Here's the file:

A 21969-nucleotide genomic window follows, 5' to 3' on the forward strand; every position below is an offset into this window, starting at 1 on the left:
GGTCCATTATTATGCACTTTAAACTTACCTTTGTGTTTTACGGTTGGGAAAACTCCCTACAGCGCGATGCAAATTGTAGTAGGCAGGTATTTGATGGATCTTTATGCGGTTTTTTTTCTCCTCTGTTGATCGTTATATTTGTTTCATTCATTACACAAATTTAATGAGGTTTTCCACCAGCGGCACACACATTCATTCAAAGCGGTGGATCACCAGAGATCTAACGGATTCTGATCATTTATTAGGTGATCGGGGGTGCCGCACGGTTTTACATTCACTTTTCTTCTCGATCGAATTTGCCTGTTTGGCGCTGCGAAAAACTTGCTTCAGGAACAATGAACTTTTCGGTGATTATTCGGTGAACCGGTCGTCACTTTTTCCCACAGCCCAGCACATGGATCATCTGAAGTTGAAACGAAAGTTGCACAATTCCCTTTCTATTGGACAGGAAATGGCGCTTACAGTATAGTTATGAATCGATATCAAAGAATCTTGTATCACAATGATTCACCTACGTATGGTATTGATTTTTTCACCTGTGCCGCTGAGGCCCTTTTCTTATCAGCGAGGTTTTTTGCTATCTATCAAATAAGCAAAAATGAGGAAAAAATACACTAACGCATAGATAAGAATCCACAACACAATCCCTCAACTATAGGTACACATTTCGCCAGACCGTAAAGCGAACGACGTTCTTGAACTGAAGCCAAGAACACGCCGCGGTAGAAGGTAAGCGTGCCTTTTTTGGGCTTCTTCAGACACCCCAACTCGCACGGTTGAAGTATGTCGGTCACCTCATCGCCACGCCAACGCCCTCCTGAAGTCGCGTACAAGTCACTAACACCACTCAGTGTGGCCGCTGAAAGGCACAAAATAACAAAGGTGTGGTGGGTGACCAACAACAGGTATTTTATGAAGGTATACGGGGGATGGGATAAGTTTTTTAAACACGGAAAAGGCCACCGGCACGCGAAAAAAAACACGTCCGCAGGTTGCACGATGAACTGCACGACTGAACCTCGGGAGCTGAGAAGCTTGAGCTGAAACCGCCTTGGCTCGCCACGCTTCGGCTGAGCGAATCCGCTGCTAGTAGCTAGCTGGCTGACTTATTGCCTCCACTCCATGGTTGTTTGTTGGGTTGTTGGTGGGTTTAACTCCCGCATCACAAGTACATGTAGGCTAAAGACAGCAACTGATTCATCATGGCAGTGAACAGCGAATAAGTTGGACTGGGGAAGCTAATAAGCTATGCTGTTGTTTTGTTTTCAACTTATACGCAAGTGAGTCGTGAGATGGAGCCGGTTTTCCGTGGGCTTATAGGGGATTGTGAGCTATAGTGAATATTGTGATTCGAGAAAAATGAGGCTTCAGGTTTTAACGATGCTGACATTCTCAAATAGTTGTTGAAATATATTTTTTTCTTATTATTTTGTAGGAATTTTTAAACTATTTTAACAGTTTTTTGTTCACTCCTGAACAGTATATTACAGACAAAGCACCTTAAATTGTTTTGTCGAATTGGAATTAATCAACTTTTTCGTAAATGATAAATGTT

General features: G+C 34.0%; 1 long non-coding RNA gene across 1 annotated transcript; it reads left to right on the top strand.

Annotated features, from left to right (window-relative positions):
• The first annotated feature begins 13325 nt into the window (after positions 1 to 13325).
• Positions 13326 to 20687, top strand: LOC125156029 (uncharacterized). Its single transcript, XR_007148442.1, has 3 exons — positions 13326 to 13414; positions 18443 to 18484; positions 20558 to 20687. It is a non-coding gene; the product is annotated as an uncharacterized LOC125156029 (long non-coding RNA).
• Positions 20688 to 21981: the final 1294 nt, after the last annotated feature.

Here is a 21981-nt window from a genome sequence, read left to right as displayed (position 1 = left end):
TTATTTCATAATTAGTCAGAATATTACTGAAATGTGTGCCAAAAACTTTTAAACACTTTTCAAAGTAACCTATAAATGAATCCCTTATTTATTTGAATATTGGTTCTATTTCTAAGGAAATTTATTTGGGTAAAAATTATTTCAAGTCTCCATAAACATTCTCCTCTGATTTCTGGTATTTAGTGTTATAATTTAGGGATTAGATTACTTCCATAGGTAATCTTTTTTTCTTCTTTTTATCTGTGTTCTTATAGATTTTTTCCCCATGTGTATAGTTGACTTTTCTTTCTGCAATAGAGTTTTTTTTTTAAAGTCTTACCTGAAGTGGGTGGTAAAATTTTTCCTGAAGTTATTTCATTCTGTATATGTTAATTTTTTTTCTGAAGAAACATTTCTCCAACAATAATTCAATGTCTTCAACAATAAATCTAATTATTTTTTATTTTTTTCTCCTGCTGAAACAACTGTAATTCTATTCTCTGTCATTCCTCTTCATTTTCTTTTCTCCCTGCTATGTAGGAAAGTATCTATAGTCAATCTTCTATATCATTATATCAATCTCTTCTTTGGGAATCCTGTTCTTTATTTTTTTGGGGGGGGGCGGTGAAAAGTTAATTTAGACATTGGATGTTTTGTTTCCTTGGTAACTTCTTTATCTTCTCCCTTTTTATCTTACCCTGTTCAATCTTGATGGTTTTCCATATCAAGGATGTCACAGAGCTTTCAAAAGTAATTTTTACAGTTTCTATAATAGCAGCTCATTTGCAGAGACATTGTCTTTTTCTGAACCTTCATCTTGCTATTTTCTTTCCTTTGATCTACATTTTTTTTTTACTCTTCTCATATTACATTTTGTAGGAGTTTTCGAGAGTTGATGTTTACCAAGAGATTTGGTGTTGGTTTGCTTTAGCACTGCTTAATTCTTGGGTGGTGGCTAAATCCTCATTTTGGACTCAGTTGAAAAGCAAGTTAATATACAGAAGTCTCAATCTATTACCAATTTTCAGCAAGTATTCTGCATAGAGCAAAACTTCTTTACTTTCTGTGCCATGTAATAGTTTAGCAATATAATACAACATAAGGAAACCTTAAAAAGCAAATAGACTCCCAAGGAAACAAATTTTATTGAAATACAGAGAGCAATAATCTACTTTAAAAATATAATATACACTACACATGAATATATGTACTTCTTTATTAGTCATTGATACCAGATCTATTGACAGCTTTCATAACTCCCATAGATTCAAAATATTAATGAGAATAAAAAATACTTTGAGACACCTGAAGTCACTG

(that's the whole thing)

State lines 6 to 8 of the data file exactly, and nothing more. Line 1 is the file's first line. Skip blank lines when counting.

• Positions 13326 to 20687, top strand: LOC125156029 (uncharacterized). Its single transcript, XR_007148442.1, has 3 exons — positions 13326 to 13414; positions 18443 to 18484; positions 20558 to 20687. It is a non-coding gene; the product is annotated as an uncharacterized LOC125156029 (long non-coding RNA).
• Positions 20688 to 21981: the final 1294 nt, after the last annotated feature.

Here is a 21981-nt window from a genome sequence, read left to right as displayed (position 1 = left end):